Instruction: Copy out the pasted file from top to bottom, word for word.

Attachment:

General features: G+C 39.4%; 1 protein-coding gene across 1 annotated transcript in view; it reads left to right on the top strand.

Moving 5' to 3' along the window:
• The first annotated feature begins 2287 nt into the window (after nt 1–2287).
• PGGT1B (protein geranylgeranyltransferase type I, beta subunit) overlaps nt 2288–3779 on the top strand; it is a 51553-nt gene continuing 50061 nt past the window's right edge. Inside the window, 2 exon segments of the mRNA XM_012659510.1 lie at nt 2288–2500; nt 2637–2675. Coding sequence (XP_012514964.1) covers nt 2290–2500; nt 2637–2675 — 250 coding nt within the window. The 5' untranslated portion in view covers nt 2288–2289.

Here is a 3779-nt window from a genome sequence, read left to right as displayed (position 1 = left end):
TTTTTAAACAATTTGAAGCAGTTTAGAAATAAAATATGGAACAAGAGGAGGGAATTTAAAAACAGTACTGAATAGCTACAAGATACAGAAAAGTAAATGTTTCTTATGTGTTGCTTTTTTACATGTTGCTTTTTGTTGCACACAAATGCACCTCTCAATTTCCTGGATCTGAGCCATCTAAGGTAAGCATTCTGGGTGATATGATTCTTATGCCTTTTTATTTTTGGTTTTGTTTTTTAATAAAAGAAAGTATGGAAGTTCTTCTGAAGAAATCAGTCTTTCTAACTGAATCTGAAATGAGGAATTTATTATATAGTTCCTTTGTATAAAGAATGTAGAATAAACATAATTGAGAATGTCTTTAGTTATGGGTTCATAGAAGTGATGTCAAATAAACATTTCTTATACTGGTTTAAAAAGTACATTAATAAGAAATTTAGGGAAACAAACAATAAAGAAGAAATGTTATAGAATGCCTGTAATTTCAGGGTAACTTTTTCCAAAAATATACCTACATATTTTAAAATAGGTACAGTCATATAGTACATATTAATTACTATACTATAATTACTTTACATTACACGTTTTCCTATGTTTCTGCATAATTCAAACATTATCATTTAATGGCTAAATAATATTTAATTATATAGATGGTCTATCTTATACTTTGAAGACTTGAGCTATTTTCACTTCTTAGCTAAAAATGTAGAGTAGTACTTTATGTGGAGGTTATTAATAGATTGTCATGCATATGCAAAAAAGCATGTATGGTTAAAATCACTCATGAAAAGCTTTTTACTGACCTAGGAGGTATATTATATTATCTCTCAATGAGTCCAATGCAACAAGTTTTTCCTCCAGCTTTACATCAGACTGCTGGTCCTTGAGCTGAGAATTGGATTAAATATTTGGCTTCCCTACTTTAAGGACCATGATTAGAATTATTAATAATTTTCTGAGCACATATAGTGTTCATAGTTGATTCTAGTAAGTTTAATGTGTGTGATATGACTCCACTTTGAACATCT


General features: G+C 39.4%; 1 protein-coding gene across 1 annotated transcript in view; it reads left to right on the top strand.

Moving 5' to 3' along the window:
• The first annotated feature begins 2287 nt into the window (after nt 1–2287).
• PGGT1B (protein geranylgeranyltransferase type I, beta subunit) overlaps nt 2288–3779 on the top strand; it is a 51553-nt gene continuing 50061 nt past the window's right edge. Inside the window, 2 exon segments of the mRNA XM_012659510.1 lie at nt 2288–2500; nt 2637–2675. Coding sequence (XP_012514964.1) covers nt 2290–2500; nt 2637–2675 — 250 coding nt within the window. The 5' untranslated portion in view covers nt 2288–2289.

Here is a 3779-nt window from a genome sequence, read left to right as displayed (position 1 = left end):
TTTTTAAACAATTTGAAGCAGTTTAGAAATAAAATATGGAACAAGAGGAGGGAATTTAAAAACAGTACTGAATAGCTACAAGATACAGAAAAGTAAATGTTTCTTATGTGTTGCTTTTTTACATGTTGCTTTTTGTTGCACACAAATGCACCTCTCAATTTCCTGGATCTGAGCCATCTAAGGTAAGCATTCTGGGTGATATGATTCTTATGCCTTTTTATTTTTGGTTTTGTTTTTTAATAAAAGAAAGTATGGAAGTTCTTCTGAAGAAATCAGTCTTTCTAACTGAATCTGAAATGAGGAATTTATTATATAGTTCCTTTGTATAAAGAATGTAGAATAAACATAATTGAGAATGTCTTTAGTTATGGGTTCATAGAAGTGATGTCAAATAAACATTTCTTATACTGGTTTAAAAAGTACATTAATAAGAAATTTAGGGAAACAAACAATAAAGAAGAAATGTTATAGAATGCCTGTAATTTCAGGGTAACTTTTTCCAAAAATATACCTACATATTTTAAAATAGGTACAGTCATATAGTACATATTAATTACTATACTATAATTACTTTACATTACACGTTTTCCTATGTTTCTGCATAATTCAAACATTATCATTTAATGGCTAAATAATATTTAATTATATAGATGGTCTATCTTATACTTTGAAGACTTGAGCTATTTTCACTTCTTAGCTAAAAATGTAGAGTAGTACTTTATGTGGAGGTTATTAATAGATTGTCATGCATATGCAAAAAAGCATGTATGGTTAAAATCACTCATGAAAAGCTTTTTACTGACCTAGGAGGTATATTATATTATCTCTCAATGAGTCCAATGCAACAAGTTTTTCCTCCAGCTTTACATCAGACTGCTGGTCCTTGAGCTGAGAATTGGATTAAATATTTGGCTTCCCTACTTTAAGGACCATGATTAGAATTATTAATAATTTTCTGAGCACATATAGTGTTCATAGTTGATTCTAGTAAGTTTAATGTGTGTGATATGACTCCACTTTGAACATCT